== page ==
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The volcanic soils at the foot of Prenestini Mounts are furrowed by sub-horizontal deep valleys, sometimes real canyons, immersed in an environment
of cultivated fields and woods.
Numerous and often impressive Roman remains appear throughout this area creating an extraordinary, magical harmony between Nature, Man and Time.
I remember ...
Four of the 11 aqueducts of ancient Rome took water from the Aniene valley: Anio Vetus, Aqua Marcia, Aqua Claudia, Anio Novus. From Tivoli, however, where Aniene river rushes towards the Roman countryside in a sequence of waterfalls, they did not continue straight towards Rome but deviated towards the hills at the foot of the Latium Volcano, so as to reach the city with a longer route which would allow a smaller and more regular slope. The aqueducts were dug underground, but the volcanic hills are crossed by deep valleys that the aqueducts had to pass on bridges, often long and majestic. Over the centuries the bridges weakened, began to collapse, and the Romans had to reinforce them with retaining walls that made them even bigger and more majestic. Then came the Barbarians and the decline of Rome, the aqueducts stopped working and over the centuries they gradually fell into ruin. But some of the most impressive bridges are still standing, monuments in the middle of the solitary tuffaceous valleys between the Prenestini Mounts and Latium Volcano.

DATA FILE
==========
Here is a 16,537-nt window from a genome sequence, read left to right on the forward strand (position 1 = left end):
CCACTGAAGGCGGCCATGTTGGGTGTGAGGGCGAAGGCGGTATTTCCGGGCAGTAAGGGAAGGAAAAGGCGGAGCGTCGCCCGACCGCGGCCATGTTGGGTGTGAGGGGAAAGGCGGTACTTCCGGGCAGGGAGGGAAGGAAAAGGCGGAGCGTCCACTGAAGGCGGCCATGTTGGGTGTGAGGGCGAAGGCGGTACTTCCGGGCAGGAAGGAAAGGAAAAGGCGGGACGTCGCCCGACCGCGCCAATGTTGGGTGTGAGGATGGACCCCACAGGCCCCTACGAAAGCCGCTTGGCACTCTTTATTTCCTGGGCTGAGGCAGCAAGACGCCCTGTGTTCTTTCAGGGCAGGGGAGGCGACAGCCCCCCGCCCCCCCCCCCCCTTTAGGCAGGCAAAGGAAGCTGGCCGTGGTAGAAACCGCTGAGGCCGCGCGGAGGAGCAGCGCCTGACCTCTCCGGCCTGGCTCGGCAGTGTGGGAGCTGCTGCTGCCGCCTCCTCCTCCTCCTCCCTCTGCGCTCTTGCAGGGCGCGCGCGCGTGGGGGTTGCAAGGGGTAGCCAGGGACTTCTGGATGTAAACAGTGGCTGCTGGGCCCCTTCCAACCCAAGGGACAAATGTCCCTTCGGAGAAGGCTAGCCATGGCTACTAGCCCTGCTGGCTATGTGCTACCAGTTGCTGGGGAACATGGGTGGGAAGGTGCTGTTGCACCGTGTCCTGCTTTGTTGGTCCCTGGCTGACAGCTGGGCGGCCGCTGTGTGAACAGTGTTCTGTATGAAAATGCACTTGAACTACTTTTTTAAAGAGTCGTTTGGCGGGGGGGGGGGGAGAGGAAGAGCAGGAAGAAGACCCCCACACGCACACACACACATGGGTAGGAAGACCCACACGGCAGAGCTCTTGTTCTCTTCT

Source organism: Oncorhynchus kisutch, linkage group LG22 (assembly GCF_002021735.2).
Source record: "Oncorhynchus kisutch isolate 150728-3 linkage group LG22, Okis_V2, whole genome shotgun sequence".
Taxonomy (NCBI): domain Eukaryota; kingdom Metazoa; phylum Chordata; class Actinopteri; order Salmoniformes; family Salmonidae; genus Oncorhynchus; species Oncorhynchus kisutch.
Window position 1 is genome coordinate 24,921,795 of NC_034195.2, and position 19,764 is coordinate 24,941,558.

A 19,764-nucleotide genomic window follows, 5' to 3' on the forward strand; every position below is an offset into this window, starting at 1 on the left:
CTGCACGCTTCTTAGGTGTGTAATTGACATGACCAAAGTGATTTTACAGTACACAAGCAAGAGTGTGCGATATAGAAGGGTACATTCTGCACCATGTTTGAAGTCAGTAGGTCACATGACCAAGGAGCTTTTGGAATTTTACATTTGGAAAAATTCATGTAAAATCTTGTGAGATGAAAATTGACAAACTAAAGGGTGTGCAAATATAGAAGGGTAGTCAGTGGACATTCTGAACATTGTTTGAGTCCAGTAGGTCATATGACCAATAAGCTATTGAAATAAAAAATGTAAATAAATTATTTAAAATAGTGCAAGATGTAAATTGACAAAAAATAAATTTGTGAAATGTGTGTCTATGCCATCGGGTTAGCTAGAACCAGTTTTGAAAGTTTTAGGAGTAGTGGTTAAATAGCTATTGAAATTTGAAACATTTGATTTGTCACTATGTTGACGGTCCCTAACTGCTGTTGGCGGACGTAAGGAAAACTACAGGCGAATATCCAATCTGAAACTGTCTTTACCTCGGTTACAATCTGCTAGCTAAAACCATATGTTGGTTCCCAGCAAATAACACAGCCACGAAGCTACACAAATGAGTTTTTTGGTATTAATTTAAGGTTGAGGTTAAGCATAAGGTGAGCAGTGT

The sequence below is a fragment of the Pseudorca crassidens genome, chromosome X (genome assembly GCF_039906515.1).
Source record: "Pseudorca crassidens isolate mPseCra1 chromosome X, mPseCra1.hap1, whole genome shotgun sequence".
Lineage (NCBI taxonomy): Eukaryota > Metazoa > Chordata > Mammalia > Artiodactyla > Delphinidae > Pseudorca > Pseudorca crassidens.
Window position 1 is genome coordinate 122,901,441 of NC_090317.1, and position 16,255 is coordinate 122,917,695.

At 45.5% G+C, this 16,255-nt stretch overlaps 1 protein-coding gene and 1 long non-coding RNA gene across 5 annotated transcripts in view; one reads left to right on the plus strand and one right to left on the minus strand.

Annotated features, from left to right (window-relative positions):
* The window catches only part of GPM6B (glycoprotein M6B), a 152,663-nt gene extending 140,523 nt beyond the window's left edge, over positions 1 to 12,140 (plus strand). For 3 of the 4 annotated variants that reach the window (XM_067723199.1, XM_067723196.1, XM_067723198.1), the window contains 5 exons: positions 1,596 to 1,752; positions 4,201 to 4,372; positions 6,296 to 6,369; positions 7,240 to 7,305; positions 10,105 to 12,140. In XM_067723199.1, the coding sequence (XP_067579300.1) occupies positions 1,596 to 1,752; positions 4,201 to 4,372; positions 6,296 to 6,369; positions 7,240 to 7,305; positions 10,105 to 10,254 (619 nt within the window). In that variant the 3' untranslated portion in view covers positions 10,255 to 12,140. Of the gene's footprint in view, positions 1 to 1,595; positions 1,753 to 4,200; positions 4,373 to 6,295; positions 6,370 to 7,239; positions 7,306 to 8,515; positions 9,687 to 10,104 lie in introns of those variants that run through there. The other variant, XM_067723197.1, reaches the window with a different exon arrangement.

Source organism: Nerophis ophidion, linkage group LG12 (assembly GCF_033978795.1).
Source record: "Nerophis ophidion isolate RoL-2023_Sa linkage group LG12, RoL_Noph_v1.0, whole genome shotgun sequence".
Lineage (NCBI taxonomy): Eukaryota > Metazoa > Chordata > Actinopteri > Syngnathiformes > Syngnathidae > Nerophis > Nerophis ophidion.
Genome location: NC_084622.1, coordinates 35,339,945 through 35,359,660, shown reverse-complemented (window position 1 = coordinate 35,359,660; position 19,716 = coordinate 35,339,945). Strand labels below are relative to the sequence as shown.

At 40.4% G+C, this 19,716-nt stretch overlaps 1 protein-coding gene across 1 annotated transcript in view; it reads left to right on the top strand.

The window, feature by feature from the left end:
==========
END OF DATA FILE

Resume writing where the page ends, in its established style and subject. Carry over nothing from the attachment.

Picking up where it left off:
In Fosso Saviano valley (called Valle della Mola) there are two of these monumental bridges: Ponte della Mola (Anio Vetus aqueduct) and Ponte San Pietro (St. Peter's bridge, Aqua Marcia aqueduct). And the view of the two bridges alone is worth the trip.
Copyright © 2002- Michele Angileri. All rights reserved.